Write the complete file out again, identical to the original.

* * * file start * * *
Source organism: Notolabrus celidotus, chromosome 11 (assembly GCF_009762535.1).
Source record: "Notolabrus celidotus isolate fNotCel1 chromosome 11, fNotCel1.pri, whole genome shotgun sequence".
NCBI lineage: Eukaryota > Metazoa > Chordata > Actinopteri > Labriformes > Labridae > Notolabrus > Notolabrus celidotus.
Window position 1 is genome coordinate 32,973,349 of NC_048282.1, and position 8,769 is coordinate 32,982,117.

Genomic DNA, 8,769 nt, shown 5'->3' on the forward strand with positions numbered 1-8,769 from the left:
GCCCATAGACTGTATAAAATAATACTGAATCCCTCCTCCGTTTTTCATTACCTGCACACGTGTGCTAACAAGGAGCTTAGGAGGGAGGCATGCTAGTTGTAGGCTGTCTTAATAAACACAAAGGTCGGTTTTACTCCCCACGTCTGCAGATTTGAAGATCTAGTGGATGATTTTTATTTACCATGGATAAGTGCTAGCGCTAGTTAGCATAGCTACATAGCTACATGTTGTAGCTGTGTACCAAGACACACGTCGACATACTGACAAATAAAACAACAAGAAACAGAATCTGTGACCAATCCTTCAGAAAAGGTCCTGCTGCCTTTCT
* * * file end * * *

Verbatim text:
Source organism: Notolabrus celidotus, chromosome 11 (assembly GCF_009762535.1).
Source record: "Notolabrus celidotus isolate fNotCel1 chromosome 11, fNotCel1.pri, whole genome shotgun sequence".
NCBI lineage: Eukaryota > Metazoa > Chordata > Actinopteri > Labriformes > Labridae > Notolabrus > Notolabrus celidotus.
Window position 1 is genome coordinate 32,973,349 of NC_048282.1, and position 8,769 is coordinate 32,982,117.

Genomic DNA, 8,769 nt, shown 5'->3' on the forward strand with positions numbered 1-8,769 from the left:
GCCCATAGACTGTATAAAATAATACTGAATCCCTCCTCCGTTTTTCATTACCTGCACACGTGTGCTAACAAGGAGCTTAGGAGGGAGGCATGCTAGTTGTAGGCTGTCTTAATAAACACAAAGGTCGGTTTTACTCCCCACGTCTGCAGATTTGAAGATCTAGTGGATGATTTTTATTTACCATGGATAAGTGCTAGCGCTAGTTAGCATAGCTACATAGCTACATGTTGTAGCTGTGTACCAAGACACACGTCGACATACTGACAAATAAAACAACAAGAAACAGAATCTGTGACCAATCCTTCAGAAAAGGTCCTGCTGCCTTTCT